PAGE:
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Volume 18 Issue 5 - February 2013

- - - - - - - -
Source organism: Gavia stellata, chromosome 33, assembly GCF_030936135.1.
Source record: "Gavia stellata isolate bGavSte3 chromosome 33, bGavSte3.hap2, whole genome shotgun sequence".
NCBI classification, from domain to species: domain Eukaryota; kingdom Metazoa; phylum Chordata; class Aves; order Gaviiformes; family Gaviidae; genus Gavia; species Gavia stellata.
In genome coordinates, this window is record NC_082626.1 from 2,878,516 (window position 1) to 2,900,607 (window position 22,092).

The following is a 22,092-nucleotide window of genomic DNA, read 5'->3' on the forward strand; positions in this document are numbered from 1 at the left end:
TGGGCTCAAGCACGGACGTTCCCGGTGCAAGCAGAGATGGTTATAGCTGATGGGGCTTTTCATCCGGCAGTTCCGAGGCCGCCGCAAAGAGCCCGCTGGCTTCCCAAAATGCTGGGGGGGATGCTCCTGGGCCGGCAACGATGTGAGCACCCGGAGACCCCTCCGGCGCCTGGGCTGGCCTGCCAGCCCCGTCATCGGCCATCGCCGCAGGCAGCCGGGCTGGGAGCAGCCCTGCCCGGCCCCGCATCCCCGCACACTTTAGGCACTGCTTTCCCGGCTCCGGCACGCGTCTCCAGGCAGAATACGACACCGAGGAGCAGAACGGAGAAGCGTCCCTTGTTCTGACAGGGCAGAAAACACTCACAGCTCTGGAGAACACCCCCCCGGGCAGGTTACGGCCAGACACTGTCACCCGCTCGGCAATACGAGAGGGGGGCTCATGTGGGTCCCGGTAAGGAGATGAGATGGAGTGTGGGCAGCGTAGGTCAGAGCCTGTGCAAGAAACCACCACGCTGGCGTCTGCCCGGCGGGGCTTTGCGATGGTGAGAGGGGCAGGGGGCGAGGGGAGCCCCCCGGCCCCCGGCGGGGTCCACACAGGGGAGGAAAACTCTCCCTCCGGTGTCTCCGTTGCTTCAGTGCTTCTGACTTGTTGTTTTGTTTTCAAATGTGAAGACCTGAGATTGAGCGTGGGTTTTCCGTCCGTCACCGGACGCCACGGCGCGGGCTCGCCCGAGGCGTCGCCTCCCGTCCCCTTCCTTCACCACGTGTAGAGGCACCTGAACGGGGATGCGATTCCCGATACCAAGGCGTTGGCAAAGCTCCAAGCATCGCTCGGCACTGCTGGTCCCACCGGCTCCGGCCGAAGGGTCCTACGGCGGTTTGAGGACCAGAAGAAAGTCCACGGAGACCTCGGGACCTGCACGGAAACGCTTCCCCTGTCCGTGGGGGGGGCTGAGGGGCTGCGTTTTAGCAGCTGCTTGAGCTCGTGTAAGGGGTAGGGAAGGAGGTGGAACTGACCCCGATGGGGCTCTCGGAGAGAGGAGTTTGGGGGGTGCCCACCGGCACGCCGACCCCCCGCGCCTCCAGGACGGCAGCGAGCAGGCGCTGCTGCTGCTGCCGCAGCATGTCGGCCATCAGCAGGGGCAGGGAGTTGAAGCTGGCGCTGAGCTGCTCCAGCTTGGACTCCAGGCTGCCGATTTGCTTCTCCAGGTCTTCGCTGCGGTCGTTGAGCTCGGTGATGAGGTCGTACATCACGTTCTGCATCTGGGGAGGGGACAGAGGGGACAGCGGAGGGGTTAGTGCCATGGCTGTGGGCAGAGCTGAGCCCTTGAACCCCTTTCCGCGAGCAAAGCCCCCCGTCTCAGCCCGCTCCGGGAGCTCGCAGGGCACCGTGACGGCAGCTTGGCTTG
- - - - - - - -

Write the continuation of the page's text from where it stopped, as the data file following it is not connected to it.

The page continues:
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  • February